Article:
Millie22 Sat 29-May-21 14:21:30

Quit immediately. Please put your own health first or you'll not be able to work at all.

ElderlyPerson Sat 29-May-21 14:36:08

As well as looking after your own health, please remember that the patients are vulnerable. If due to a carer being unwell and/or tired out and drained and making a mistake as a consequence of that, it could potentially result in injury to a patient and the carer getting into trouble, perhaps even ending up in court.

You mention falling. What happens if you were to get that problem during helping a wobbly elderly patient to move from bed to toilet or wherever.? You could both end up on the floor.

It might be best to log being ill with your doctor, though that might be difficult as it is Saturday.

In reply to your original question. If someone is unwell, it is immaterial how long they have worked there. So you would not be being unreasonable. It is possible that the employer might tell you that you are being unreasonable, but that does not mean that it is unreasonable.

You are a human being. Sometimes human beings get ill. If they did not, our culture would not have doctors, nurses, hospital, sick notes, pharmacies, pandemics, and so on. Such concepts just would not exist.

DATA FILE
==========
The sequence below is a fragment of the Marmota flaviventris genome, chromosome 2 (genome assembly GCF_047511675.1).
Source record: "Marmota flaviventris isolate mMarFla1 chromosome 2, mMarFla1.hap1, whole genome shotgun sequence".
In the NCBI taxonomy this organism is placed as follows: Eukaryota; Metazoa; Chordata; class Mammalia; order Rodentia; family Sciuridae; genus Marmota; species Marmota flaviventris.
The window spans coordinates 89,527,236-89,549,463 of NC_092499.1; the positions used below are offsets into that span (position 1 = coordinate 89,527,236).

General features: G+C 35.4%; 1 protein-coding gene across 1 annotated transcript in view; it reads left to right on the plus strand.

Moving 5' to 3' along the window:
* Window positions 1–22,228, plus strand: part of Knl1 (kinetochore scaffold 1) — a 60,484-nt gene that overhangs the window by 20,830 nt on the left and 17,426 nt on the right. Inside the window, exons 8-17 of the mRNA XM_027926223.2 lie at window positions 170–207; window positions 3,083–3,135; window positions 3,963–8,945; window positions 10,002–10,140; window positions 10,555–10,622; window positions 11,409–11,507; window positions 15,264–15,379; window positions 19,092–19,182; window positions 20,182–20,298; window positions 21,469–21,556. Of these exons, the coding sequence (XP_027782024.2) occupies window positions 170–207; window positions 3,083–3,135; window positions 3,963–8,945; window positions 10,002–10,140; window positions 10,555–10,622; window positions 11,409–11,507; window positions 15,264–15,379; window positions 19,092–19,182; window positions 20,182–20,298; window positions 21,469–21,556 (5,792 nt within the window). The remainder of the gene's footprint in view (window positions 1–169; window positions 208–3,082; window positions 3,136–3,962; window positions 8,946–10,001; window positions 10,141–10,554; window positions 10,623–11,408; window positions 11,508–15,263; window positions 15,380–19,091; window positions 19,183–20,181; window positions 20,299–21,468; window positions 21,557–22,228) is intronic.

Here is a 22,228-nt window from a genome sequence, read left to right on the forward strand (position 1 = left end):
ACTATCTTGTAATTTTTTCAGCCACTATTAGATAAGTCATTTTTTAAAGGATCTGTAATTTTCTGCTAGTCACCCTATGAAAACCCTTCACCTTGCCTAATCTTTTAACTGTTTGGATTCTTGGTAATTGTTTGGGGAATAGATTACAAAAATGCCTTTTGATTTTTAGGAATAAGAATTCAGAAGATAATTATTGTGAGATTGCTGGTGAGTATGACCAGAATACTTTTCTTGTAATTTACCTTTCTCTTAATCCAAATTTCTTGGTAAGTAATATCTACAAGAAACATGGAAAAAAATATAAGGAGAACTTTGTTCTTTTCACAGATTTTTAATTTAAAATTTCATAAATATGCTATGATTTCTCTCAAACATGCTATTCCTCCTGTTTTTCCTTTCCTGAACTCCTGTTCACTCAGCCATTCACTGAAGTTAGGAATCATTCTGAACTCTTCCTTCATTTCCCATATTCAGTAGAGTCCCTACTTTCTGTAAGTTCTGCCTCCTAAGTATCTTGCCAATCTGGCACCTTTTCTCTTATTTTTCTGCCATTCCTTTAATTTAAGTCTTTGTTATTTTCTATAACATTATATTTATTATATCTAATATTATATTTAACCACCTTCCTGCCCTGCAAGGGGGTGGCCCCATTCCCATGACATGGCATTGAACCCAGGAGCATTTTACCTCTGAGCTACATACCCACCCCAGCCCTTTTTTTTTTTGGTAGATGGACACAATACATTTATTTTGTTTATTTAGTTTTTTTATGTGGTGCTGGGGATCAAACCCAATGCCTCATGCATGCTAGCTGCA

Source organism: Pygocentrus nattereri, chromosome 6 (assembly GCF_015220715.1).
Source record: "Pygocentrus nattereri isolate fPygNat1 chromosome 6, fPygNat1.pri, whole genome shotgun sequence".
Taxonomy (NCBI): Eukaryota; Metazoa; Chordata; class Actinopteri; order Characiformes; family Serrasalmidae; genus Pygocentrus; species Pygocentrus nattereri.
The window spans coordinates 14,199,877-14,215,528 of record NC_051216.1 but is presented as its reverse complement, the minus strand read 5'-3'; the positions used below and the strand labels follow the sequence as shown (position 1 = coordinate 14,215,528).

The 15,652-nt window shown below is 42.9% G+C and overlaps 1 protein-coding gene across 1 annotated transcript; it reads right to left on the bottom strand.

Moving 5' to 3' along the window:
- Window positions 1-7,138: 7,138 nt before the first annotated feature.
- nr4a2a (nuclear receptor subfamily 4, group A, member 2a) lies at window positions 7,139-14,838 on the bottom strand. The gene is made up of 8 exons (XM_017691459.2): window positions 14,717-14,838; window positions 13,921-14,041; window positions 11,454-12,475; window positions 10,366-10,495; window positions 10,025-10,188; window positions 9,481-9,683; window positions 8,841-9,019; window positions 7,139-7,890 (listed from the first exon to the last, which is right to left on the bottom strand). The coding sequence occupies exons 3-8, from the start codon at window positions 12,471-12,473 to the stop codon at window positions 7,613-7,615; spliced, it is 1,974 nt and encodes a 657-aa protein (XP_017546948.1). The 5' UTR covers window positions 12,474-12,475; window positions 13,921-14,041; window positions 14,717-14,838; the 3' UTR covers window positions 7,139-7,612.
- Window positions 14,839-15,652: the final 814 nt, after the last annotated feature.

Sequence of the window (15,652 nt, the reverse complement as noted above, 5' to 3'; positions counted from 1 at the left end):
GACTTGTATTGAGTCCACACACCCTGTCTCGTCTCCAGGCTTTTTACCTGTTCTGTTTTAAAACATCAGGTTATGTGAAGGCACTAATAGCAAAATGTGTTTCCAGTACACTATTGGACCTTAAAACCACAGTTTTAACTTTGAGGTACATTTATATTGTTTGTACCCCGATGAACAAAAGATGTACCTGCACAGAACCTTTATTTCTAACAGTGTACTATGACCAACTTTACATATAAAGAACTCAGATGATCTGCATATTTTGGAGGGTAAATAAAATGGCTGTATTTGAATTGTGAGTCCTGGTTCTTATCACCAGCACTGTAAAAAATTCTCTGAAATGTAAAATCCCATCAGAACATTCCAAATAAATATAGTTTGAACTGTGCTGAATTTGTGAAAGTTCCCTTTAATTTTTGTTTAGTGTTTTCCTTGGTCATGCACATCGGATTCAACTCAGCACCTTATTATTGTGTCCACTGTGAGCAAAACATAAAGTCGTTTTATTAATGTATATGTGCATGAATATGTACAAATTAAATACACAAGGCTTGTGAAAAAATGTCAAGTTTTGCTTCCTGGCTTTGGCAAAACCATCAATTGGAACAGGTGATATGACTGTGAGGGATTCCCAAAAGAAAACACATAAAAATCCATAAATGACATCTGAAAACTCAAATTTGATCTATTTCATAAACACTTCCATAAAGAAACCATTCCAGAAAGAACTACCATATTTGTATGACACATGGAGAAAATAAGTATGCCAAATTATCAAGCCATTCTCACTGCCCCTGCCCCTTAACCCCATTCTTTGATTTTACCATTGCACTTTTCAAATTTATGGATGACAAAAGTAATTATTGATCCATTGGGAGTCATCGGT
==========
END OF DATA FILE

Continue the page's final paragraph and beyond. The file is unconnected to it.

Hithere Sat 29-May-21 16:31:35

I would call in sick and look for another job immediately

I would also look at placing a formal complaint for the work conditions.

Shangela123 Sat 29-May-21 19:05:50

I've decided I'm going in as I've had a long sleep and feel better, but then I will tell the management that I will do a maximum of 2 night shifts a week.
It's a vicious circle, staff are off sick because they're likely overworked and stressed from having low staffing numbers. There are no agency staff used apparently.
I was talking to a lady who said she worked 9 days in a row without a day off, it does concern me that the management are happy for people to overwork themselves just to have a body in the room essentially.
Thanks for all the replies